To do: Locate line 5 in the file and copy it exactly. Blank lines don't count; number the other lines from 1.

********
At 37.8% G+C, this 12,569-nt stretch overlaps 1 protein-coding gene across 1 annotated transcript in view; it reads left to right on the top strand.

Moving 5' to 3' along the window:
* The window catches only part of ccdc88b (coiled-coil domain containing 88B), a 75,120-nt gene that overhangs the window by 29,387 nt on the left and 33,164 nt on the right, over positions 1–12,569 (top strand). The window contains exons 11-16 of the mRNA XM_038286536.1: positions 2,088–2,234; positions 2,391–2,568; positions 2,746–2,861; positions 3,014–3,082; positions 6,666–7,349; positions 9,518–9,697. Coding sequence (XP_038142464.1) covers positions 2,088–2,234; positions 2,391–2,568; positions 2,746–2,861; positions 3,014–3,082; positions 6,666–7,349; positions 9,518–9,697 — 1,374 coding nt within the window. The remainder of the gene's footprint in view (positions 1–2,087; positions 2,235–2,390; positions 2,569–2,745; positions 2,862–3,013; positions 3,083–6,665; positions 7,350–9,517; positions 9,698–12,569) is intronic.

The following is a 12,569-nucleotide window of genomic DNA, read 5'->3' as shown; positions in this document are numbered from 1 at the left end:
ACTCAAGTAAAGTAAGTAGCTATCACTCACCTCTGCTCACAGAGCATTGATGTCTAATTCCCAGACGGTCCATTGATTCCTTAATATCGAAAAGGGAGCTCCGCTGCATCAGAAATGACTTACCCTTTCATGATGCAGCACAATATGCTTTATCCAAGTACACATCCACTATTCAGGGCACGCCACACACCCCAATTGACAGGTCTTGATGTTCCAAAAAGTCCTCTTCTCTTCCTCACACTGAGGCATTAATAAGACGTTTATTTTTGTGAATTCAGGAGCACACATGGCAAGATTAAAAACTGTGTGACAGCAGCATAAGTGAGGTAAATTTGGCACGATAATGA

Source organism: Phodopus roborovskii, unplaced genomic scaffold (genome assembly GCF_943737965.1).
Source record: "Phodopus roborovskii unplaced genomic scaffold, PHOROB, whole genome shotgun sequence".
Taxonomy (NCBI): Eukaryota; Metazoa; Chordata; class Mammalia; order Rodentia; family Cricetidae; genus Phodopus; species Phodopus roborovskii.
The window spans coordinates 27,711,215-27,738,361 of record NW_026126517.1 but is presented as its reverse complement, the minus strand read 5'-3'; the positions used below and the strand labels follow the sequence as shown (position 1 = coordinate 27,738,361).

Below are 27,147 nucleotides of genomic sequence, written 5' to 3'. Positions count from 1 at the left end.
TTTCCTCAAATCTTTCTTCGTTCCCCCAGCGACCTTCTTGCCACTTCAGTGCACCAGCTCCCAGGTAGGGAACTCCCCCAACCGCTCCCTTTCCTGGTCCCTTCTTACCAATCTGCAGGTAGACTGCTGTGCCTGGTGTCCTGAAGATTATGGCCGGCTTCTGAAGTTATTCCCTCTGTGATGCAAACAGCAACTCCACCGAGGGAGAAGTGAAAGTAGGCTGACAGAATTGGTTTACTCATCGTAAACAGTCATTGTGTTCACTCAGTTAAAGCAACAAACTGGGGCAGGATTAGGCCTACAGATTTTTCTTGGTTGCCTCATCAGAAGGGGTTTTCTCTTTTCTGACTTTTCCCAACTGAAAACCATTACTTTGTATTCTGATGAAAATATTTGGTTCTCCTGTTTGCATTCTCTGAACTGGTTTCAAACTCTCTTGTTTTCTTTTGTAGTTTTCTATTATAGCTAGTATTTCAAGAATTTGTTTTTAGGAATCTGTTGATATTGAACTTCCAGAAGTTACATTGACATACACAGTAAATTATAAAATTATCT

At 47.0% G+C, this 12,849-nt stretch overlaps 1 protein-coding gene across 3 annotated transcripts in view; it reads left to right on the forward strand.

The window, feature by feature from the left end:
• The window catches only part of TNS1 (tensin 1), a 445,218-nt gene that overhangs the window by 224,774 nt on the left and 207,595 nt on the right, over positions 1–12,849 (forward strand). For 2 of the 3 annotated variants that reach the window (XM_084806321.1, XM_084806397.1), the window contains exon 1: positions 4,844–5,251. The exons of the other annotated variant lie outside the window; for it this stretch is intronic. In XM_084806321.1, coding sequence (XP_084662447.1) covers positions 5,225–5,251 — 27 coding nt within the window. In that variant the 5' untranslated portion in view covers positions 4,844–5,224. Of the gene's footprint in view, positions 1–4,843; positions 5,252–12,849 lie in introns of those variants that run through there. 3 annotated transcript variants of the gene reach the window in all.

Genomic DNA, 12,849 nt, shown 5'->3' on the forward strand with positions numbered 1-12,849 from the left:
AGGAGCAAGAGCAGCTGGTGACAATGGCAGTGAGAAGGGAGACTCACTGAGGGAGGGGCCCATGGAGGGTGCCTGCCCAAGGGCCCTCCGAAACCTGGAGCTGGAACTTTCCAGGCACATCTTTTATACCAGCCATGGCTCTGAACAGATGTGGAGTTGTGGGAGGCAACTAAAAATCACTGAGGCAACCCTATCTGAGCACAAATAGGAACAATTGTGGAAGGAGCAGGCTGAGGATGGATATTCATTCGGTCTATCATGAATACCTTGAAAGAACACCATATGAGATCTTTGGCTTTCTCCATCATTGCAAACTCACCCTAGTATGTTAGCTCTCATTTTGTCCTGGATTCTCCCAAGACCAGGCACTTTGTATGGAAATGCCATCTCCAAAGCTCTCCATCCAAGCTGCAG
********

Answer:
ACTCAAGTAAAGTAAGTAGCTATCACTCACCTCTGCTCACAGAGCATTGATGTCTAATTCCCAGACGGTCCATTGATTCCTTAATATCGAAAAGGGAGCTCCGCTGCATCAGAAATGACTTACCCTTTCATGATGCAGCACAATATGCTTTATCCAAGTACACATCCACTATTCAGGGCACGCCACACACCCCAATTGACAGGTCTTGATGTTCCAAAAAGTCCTCTTCTCTTCCTCACACTGAGGCATTAATAAGACGTTTATTTTTGTGAATTCAGGAGCACACATGGCAAGATTAAAAACTGTGTGACAGCAGCATAAGTGAGGTAAATTTGGCACGATAATGA